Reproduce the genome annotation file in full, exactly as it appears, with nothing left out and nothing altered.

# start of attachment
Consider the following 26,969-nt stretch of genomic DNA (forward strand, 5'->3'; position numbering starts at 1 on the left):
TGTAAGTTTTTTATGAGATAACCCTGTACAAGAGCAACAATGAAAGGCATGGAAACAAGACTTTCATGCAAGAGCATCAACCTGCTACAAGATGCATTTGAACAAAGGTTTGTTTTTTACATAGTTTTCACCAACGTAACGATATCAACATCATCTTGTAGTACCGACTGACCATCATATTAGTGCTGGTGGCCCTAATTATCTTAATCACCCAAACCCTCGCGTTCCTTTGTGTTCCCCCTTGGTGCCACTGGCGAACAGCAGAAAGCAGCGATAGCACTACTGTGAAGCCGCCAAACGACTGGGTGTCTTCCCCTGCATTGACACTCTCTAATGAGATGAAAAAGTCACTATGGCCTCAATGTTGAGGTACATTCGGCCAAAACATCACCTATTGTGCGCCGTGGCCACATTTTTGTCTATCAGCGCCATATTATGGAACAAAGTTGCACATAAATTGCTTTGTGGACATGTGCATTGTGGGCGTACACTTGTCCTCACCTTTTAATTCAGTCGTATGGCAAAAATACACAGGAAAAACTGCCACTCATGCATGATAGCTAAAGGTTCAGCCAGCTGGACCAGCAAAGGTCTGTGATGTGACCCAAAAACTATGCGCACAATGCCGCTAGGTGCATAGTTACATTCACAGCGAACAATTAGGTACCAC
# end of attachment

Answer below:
Consider the following 26,969-nt stretch of genomic DNA (forward strand, 5'->3'; position numbering starts at 1 on the left):
TGTAAGTTTTTTATGAGATAACCCTGTACAAGAGCAACAATGAAAGGCATGGAAACAAGACTTTCATGCAAGAGCATCAACCTGCTACAAGATGCATTTGAACAAAGGTTTGTTTTTTACATAGTTTTCACCAACGTAACGATATCAACATCATCTTGTAGTACCGACTGACCATCATATTAGTGCTGGTGGCCCTAATTATCTTAATCACCCAAACCCTCGCGTTCCTTTGTGTTCCCCCTTGGTGCCACTGGCGAACAGCAGAAAGCAGCGATAGCACTACTGTGAAGCCGCCAAACGACTGGGTGTCTTCCCCTGCATTGACACTCTCTAATGAGATGAAAAAGTCACTATGGCCTCAATGTTGAGGTACATTCGGCCAAAACATCACCTATTGTGCGCCGTGGCCACATTTTTGTCTATCAGCGCCATATTATGGAACAAAGTTGCACATAAATTGCTTTGTGGACATGTGCATTGTGGGCGTACACTTGTCCTCACCTTTTAATTCAGTCGTATGGCAAAAATACACAGGAAAAACTGCCACTCATGCATGATAGCTAAAGGTTCAGCCAGCTGGACCAGCAAAGGTCTGTGATGTGACCCAAAAACTATGCGCACAATGCCGCTAGGTGCATAGTTACATTCACAGCGAACAATTAGGTACCAC